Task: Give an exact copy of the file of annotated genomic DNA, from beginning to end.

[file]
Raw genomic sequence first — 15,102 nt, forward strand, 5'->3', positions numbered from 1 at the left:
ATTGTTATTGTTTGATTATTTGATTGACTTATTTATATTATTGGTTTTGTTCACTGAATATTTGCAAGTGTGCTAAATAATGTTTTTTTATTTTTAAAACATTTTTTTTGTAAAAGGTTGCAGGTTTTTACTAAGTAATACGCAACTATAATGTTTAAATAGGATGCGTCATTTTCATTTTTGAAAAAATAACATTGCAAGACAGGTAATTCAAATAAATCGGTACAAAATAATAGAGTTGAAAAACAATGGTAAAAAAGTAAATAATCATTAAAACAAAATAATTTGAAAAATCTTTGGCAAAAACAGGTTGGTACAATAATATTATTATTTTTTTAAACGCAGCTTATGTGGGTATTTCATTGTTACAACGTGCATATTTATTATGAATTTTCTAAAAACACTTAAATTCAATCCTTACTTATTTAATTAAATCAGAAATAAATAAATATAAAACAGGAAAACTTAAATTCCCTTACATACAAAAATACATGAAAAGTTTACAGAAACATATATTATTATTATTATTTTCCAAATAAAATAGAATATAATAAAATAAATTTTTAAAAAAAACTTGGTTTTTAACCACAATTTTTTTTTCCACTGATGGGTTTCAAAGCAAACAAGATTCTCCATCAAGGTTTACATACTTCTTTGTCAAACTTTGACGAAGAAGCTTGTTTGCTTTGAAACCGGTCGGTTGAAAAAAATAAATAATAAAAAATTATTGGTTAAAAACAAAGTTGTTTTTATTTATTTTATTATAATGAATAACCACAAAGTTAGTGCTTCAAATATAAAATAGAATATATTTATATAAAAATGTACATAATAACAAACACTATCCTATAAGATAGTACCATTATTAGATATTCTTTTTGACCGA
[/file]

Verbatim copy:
Raw genomic sequence first — 15,102 nt, forward strand, 5'->3', positions numbered from 1 at the left:
ATTGTTATTGTTTGATTATTTGATTGACTTATTTATATTATTGGTTTTGTTCACTGAATATTTGCAAGTGTGCTAAATAATGTTTTTTTATTTTTAAAACATTTTTTTTGTAAAAGGTTGCAGGTTTTTACTAAGTAATACGCAACTATAATGTTTAAATAGGATGCGTCATTTTCATTTTTGAAAAAATAACATTGCAAGACAGGTAATTCAAATAAATCGGTACAAAATAATAGAGTTGAAAAACAATGGTAAAAAAGTAAATAATCATTAAAACAAAATAATTTGAAAAATCTTTGGCAAAAACAGGTTGGTACAATAATATTATTATTTTTTTAAACGCAGCTTATGTGGGTATTTCATTGTTACAACGTGCATATTTATTATGAATTTTCTAAAAACACTTAAATTCAATCCTTACTTATTTAATTAAATCAGAAATAAATAAATATAAAACAGGAAAACTTAAATTCCCTTACATACAAAAATACATGAAAAGTTTACAGAAACATATATTATTATTATTATTTTCCAAATAAAATAGAATATAATAAAATAAATTTTTAAAAAAAACTTGGTTTTTAACCACAATTTTTTTTTCCACTGATGGGTTTCAAAGCAAACAAGATTCTCCATCAAGGTTTACATACTTCTTTGTCAAACTTTGACGAAGAAGCTTGTTTGCTTTGAAACCGGTCGGTTGAAAAAAATAAATAATAAAAAATTATTGGTTAAAAACAAAGTTGTTTTTATTTATTTTATTATAATGAATAACCACAAAGTTAGTGCTTCAAATATAAAATAGAATATATTTATATAAAAATGTACATAATAACAAACACTATCCTATAAGATAGTACCATTATTAGATATTCTTTTTGACCGA